So, I guess what I’m saying is, it’s pretty good.

Now you’re saying to yourself, yes, but Albert, what does this have to do with story structure?

All in good time, my dear readers, all in good time.  See, while listening to the soundtrack of Dr. Horrible’s Sing Along Blog the other day I noticed something odd: all of the songs seemed to end rather abruptly.  Thinking it might have been my imagination, I went back through the CD and listened to them again.  This time I was certain.  Every single song on that album ends just slightly before you’d expect it would.  Some of the songs are just cut off mid-sentence, and even the ones that get a proper finish still seem unresolved; the last notes always land on slightly discordant chords that end just a little more quickly than the mind expects they should.  They always leave you wanting just a little bit more.

But Albert, you say, you’re talking about music.  What does any of this have to do with writing?

Okay, okay.  Geeze, so impatient.  Anyway, realizing how all of those songs don’t quite seem to end made me think of something I recently read about structuring scenes in a story.  See, just like those songs left me wanting a little more at the end, so too we as writers should always try to end our scenes with something slightly discordant, something to make the reader squirm in his seat and wish you’d just bring it to a stopping point already.

This is a little something we in the writing business like to call “conflict.”

But Albert, you say, conflict is bad.  I spend most of my day trying to avoid conflict.  Now you’re saying I should embrace with open arms?

That is exactly what I am saying.  Conflict keeps people reading.  They don’t like to see your characters in peril or emotional distress any more than you do, so they’ll keep going in the hopes that you’ll eventually give them a happy ending.  If you let your characters rest, if you give them a moment’s reprieve your readers will say, “Well this seems like a good place to put the book down and go to get a cup of coffee.”  And they will never come back.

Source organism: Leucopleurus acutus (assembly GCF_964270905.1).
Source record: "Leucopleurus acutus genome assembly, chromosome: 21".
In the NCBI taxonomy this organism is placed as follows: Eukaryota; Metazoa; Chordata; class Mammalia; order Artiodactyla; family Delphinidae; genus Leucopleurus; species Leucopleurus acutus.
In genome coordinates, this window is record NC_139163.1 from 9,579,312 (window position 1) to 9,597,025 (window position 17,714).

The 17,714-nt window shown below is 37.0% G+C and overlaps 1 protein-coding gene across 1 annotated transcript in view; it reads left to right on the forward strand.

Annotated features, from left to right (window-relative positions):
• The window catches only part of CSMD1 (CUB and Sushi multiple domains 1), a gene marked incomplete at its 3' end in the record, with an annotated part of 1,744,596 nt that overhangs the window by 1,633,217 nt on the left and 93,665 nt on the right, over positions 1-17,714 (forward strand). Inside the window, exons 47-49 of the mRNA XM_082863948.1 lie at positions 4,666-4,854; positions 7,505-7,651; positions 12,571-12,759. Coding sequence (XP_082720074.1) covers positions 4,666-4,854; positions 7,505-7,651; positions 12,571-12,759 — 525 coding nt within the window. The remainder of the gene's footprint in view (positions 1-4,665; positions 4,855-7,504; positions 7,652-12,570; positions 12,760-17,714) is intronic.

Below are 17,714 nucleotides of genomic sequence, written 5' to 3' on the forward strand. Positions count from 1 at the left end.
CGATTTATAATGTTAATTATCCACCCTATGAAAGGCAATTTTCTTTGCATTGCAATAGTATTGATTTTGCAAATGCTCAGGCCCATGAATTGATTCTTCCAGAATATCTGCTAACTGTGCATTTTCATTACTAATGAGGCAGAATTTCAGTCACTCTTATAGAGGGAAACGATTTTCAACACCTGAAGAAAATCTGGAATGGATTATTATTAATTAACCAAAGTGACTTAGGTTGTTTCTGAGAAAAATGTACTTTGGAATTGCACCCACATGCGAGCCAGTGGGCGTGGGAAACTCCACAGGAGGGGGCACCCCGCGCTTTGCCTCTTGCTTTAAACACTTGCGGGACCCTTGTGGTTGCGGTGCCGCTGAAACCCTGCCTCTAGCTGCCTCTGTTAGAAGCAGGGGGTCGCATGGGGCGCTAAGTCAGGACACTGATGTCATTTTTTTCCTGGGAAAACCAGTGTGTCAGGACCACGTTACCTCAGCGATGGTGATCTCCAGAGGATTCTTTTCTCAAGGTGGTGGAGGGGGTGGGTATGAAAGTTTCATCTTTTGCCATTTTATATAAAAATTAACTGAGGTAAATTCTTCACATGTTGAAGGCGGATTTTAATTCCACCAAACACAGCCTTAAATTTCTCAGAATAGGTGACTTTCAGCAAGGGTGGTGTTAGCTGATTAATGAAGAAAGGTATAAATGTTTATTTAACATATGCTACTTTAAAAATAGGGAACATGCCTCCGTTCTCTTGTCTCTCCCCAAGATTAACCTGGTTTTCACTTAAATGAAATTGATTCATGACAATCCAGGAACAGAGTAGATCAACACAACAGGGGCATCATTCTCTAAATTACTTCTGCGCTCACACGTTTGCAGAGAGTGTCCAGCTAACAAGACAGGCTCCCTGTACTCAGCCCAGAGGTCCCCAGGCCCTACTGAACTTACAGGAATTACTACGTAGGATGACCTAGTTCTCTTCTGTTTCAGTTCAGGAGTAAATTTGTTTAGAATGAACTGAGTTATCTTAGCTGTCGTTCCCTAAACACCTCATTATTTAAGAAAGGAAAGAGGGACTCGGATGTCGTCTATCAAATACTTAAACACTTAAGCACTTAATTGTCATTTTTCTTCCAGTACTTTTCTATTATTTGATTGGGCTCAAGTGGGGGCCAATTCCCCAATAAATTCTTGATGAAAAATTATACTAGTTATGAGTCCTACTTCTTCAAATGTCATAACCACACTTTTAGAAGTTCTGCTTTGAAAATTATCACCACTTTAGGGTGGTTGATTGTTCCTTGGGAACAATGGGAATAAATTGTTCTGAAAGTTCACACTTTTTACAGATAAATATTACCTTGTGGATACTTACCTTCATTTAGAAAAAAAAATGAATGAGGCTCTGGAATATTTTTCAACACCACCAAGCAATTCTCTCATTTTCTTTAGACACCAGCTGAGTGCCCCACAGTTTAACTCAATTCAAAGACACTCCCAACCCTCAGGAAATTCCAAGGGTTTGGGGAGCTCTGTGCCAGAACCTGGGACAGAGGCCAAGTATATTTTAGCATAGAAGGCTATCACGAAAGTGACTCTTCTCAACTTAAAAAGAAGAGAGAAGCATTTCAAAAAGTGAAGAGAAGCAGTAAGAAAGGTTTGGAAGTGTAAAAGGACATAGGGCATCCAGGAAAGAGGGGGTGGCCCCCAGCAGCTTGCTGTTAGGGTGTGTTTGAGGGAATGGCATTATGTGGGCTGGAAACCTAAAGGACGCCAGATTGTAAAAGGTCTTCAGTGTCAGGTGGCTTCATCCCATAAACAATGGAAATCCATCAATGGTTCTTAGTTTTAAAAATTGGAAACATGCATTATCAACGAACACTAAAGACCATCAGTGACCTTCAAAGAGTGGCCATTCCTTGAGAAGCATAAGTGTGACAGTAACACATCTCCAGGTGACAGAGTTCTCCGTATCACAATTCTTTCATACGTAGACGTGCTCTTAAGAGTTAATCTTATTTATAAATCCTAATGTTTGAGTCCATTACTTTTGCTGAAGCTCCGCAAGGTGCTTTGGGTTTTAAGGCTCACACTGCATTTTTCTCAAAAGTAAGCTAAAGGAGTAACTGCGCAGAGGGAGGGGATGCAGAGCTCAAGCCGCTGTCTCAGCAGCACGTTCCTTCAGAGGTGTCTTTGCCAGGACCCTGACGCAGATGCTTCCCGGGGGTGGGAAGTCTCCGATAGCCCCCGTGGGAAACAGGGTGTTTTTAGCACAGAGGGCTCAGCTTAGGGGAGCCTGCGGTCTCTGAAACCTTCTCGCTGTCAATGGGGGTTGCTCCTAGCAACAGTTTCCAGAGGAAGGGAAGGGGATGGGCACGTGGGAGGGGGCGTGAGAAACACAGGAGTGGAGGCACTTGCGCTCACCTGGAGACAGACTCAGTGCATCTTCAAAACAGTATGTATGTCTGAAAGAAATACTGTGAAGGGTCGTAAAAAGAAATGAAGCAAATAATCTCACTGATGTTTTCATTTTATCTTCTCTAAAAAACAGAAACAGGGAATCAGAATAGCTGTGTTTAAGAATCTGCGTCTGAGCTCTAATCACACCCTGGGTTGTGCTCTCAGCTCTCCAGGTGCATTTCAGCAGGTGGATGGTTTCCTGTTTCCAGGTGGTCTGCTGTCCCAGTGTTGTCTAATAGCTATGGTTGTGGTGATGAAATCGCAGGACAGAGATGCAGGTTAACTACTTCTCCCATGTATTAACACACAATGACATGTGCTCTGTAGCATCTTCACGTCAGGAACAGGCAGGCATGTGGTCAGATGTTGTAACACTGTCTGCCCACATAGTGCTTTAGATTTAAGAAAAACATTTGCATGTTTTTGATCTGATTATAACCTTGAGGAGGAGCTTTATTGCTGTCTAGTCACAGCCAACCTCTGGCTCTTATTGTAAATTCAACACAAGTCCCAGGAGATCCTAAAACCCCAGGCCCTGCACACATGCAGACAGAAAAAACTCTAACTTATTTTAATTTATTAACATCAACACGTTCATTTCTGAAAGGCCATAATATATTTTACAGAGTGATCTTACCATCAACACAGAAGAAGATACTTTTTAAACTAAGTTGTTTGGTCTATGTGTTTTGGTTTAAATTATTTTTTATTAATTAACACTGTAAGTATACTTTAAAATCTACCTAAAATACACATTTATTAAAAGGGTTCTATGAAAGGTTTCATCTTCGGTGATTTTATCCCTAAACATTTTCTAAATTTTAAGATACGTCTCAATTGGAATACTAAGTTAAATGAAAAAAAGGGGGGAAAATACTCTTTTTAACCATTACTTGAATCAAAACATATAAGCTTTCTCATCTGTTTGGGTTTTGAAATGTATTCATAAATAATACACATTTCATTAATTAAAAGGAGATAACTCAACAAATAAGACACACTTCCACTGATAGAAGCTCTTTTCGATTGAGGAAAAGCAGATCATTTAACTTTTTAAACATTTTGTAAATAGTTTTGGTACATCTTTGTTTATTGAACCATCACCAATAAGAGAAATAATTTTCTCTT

Well, probably never.

You must write with the goal of keeping your reader involved.  The most obvious example of this kind of writing is the cliffhanger.  Dan Brown springs to mind as an author that ends nearly every chapter with something dramatic waiting to be resolved forcing you to read on into the next chapter, where he introduces yet another conflict in the process of resolving the one you just left.  Now Dan Brown is not the world’s greatest writer by any stretch of the imagination, but he’s mastered the art of never quite giving the audience their satisfaction until the very end, and millions of readers lap it up like cream.

Of course I’m not suggesting you end every chapter on a cliffhanger per-say.  In fact the endless cliffhangers in Dan Brown’s books became something of a turn-off for me because after a while I knew I was being manipulated.  Cliffhangers are like those songs that cut off right in the middle of the line: interesting every once in a while but jarring if carried too far.  However the principle still holds true.

In general the Cliffhanger Principle (I just made that name up.  Isn’t it cool?) says this: Always end your scenes with some kind of unresolved conflict.  It pushes the reader to keep going, makes him vaguely unsettled about putting your book down, and it gives them a reason to pick it up again as soon as he can.  The conflict can be something overt like a classic cliffhanger or it can be something more subtle and emotional, but it must be there.

The moral is this:  Keep your characters in conflict, and you’ll keep your readers in the story.  Also, go and watch Dr. Horrible’s Sing Along Blog.  Seriously.  It’s really good.


Credit where credit is due: I took the kernel of the idea for this post from Kristen Lamb’s Blog.  I thought I remembered one particular post she made about this topic, but on reviewing her archives I couldn’t find it.  If you haven’t already, you owe it to yourself to read through her work.  She’s got some incredible advice for writers.